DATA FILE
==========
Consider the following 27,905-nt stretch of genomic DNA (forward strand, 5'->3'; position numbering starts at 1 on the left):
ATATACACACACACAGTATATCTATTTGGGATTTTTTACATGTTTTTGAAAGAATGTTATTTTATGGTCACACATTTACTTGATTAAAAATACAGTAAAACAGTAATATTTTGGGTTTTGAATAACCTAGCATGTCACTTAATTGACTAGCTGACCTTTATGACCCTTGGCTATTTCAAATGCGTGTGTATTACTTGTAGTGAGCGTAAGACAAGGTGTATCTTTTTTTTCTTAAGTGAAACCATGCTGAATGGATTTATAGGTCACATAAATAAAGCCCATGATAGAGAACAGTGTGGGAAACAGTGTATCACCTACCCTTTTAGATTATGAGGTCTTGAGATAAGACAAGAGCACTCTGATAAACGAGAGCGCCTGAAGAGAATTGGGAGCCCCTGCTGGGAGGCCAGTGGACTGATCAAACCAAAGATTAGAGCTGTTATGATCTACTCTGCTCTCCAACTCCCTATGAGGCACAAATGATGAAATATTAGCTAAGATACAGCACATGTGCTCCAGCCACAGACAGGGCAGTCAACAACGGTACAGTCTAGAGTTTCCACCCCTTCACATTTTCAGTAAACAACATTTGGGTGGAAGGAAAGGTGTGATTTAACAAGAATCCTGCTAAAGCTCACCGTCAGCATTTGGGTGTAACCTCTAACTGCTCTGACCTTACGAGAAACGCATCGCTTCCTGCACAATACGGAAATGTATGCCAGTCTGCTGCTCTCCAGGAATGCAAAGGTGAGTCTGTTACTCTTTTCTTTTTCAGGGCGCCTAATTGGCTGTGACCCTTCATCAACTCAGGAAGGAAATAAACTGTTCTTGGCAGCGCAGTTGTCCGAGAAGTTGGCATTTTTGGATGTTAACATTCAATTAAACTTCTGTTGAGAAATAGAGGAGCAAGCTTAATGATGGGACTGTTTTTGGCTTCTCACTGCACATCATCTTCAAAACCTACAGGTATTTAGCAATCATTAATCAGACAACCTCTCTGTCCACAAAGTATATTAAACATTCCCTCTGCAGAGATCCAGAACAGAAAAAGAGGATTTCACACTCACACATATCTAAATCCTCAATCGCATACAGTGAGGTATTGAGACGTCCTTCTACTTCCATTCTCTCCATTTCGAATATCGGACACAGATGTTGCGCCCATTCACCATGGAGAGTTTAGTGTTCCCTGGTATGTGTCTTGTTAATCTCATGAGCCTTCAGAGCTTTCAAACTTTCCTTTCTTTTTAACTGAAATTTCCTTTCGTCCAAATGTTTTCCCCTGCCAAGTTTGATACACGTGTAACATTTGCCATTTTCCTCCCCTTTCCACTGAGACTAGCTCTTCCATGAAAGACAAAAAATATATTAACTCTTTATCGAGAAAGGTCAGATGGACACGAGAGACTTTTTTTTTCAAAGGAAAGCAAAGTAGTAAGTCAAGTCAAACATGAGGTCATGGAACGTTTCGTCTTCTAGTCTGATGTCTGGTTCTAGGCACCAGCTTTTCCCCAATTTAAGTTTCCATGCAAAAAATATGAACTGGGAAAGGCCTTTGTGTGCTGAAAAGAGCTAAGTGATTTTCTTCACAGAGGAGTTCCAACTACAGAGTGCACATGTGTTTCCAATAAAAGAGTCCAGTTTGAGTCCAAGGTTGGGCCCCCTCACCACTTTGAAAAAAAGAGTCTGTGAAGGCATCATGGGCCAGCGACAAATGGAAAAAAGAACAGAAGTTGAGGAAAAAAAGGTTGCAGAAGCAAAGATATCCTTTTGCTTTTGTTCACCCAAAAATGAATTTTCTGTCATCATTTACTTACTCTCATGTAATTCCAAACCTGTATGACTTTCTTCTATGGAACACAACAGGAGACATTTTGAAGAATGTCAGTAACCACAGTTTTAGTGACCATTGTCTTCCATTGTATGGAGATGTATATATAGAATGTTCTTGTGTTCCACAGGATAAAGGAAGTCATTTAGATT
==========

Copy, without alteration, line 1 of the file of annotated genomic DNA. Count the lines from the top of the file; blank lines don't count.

Consider the following 27,905-nt stretch of genomic DNA (forward strand, 5'->3'; position numbering starts at 1 on the left):